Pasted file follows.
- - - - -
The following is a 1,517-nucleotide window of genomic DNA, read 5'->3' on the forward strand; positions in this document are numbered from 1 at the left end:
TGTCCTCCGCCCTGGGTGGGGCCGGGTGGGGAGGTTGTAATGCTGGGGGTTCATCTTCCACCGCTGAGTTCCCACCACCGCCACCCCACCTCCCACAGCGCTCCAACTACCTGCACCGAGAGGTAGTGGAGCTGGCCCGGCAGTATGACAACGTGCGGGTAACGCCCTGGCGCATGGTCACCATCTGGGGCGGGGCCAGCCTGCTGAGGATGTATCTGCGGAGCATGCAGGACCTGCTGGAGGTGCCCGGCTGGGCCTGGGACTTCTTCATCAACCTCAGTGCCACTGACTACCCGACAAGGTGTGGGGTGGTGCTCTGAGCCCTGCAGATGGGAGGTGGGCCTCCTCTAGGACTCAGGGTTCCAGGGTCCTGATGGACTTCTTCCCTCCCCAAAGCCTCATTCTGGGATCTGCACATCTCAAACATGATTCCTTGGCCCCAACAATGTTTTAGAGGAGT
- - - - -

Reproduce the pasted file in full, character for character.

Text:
The following is a 1,517-nucleotide window of genomic DNA, read 5'->3' on the forward strand; positions in this document are numbered from 1 at the left end:
TGTCCTCCGCCCTGGGTGGGGCCGGGTGGGGAGGTTGTAATGCTGGGGGTTCATCTTCCACCGCTGAGTTCCCACCACCGCCACCCCACCTCCCACAGCGCTCCAACTACCTGCACCGAGAGGTAGTGGAGCTGGCCCGGCAGTATGACAACGTGCGGGTAACGCCCTGGCGCATGGTCACCATCTGGGGCGGGGCCAGCCTGCTGAGGATGTATCTGCGGAGCATGCAGGACCTGCTGGAGGTGCCCGGCTGGGCCTGGGACTTCTTCATCAACCTCAGTGCCACTGACTACCCGACAAGGTGTGGGGTGGTGCTCTGAGCCCTGCAGATGGGAGGTGGGCCTCCTCTAGGACTCAGGGTTCCAGGGTCCTGATGGACTTCTTCCCTCCCCAAAGCCTCATTCTGGGATCTGCACATCTCAAACATGATTCCTTGGCCCCAACAATGTTTTAGAGGAGT